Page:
The Labour Department employee who resigned after being questioned about her involvement in the Maori Party has confirmed she is considering legal action against cabinet minister John Tamihere.

Amokura Panoho, who was the northern regional manager of the Labour Department's Community Employment Group (CEG), was involved behind the scenes with the Maori Party but had not thought she was active or high-profile enough that it compromised her role with the public service.

However, she resigned last Friday after being questioned about her attendance at a recent Maori Party hui -- a hui to which Youth Affairs Minister John Tamihere has admitted sending staff from his electorate office.


Since her resignation Mr Tamihere has alleged she used Labour Department equipment for Maori Party work and State Services Minister Trevor Mallard claimed she was trying to recruit her staff for the party.

Both minister have since retracted the allegations and apologised to Ms Panoho, who said this morning she was considering legal action over the allegations but did not want to elaborate.

Mr Mallard was yesterday forced to withdraw his assertions and Mr Tamihere this morning followed suit after the Labour Department told National Radio it accepted Ms Panoho's word she did not use its equipment or do Maori Party business on its time.

"If the Labour Department says that, I accept what it says," Mr Tamihere told National Radio.

Asked if he therefore apologised to Ms Panoho for any slur he had cast on her reputation, Mr Tamihere said: "I do. But I don't resile from the right to (raise) concerns though."

Mr Tamihere has been under fire by other Maori MPs, including Green MP Metiria Turei, for sending his staff to the hui -- an action described as "spying".

Ms Panoho told National Radio she had felt bullied and threatened when she learned a complaint had been made to the department about her Maori Party involvement.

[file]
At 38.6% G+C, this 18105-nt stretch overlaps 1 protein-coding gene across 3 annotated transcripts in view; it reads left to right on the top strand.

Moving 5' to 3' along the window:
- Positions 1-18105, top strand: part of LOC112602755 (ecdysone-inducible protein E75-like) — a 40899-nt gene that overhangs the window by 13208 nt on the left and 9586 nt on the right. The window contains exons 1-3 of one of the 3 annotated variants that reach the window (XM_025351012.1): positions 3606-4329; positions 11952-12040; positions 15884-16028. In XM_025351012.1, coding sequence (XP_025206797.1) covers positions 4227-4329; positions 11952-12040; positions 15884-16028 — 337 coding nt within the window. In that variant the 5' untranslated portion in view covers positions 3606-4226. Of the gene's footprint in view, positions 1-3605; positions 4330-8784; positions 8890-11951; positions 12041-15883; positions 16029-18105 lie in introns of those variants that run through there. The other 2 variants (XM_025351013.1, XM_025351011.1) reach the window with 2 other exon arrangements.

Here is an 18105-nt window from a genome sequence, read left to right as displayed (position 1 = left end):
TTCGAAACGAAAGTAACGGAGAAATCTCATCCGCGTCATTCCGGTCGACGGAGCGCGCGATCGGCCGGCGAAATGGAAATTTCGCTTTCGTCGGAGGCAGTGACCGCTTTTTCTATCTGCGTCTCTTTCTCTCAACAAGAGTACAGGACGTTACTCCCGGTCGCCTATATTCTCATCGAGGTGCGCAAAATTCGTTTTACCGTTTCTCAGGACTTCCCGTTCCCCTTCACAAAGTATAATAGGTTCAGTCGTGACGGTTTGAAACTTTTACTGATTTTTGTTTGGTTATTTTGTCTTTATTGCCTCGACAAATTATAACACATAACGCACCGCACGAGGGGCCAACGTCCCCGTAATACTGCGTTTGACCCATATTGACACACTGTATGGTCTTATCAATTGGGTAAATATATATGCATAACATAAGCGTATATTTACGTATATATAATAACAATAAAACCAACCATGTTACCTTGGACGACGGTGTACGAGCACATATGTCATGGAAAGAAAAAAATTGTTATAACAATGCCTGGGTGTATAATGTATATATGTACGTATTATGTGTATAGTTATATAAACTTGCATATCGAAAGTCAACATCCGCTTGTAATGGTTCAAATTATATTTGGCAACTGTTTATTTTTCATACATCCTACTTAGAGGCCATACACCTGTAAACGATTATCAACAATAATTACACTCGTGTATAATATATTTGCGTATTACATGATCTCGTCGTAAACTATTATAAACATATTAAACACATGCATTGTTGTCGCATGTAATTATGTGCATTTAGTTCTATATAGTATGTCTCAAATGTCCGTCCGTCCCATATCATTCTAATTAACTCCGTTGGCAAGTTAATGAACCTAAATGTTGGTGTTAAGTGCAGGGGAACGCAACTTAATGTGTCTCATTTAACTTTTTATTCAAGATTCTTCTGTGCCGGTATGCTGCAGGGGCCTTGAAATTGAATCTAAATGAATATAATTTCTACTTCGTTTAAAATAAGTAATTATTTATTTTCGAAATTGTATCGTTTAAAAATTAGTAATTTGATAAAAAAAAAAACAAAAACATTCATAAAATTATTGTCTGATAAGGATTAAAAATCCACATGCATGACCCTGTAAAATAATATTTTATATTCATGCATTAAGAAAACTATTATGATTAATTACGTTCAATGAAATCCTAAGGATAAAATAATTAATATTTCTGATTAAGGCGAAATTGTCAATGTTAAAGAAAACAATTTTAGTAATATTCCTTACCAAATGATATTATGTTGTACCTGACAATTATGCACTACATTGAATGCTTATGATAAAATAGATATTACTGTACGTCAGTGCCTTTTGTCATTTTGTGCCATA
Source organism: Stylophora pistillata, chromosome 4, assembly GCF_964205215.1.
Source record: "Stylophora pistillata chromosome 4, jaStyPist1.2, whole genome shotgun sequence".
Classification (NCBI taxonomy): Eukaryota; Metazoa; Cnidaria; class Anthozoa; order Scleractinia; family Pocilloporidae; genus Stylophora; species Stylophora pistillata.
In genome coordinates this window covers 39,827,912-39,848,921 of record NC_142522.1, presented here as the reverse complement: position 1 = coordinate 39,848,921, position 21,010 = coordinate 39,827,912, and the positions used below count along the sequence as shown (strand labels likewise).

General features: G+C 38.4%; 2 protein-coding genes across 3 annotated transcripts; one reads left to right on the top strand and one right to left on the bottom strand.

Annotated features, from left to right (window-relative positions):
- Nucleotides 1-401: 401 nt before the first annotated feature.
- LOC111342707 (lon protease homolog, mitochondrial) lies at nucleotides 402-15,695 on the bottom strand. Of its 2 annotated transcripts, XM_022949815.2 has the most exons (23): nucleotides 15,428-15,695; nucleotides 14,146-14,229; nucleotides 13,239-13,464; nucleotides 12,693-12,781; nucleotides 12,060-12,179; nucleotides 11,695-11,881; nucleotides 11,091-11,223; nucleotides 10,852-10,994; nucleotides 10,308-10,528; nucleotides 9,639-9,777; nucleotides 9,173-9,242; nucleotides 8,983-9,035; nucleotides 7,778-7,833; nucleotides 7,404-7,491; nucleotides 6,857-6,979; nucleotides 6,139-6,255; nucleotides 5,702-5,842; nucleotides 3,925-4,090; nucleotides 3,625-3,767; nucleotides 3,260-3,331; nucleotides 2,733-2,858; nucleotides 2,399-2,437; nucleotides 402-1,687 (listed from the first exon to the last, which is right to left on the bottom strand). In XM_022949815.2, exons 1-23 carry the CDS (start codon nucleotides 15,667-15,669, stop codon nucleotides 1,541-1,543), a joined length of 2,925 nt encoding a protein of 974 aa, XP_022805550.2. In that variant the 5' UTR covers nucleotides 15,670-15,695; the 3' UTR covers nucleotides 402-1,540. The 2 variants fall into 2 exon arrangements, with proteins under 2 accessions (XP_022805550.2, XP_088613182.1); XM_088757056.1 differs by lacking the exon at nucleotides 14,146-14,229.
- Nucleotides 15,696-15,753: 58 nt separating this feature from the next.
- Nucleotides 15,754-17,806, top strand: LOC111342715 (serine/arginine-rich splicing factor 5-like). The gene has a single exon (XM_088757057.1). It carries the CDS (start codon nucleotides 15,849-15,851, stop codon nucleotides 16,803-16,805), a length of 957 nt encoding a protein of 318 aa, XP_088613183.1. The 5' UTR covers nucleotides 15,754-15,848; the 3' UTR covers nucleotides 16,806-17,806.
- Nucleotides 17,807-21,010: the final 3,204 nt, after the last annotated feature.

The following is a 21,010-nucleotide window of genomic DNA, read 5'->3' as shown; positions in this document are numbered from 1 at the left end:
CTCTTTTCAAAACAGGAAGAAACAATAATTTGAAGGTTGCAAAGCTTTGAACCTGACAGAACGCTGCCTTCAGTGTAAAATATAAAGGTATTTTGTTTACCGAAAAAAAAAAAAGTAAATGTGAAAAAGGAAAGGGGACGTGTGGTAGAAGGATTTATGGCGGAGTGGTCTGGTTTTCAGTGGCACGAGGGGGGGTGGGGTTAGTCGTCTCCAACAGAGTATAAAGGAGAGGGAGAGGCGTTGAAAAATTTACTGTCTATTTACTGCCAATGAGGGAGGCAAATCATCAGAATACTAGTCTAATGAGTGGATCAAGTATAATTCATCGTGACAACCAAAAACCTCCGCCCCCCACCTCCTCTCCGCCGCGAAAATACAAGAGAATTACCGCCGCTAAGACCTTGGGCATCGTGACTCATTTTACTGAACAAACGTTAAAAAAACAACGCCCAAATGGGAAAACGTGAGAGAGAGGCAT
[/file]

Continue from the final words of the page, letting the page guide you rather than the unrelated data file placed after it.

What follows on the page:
"The fact is that they were made as a result of my participation in a public meeting at which I believe I acted appropriately and did nothing to compromise myself as a public servant, or my employer," she said.

She said she felt Mr Tamihere was "out to get me and I felt bullied and I felt threatened..."

She resigned because she was worried about CEG, which is already under review over some of its funding decisions.

"I was worried about the basis for it and the motivation for it and I did not want the organisation...to be used as a political football," Ms Panoho said.

The actions during the past week of Mr Tamihere in particular reinforced her decision, she said.

However, she knew she had never acted unprofessionally and felt vindicated by the department's statement to that effect.

Ms Turei today called for an inquiry into the conduct of the ministers and said an apology was not enough.

"It's clear that they've both run off at the mouth somewhat but a woman has effectively lost her job as a result," she told NZPA.

"I'll be making a written request to the Maori affairs select committee to conduct an inquiry into the activity of ministers ... as to the propriety of their behaviour and comments."

Ms Turei wanted an inquiry to consider whether there should be a code of conduct for ministers when over making comments which had such serious consequences for public servants.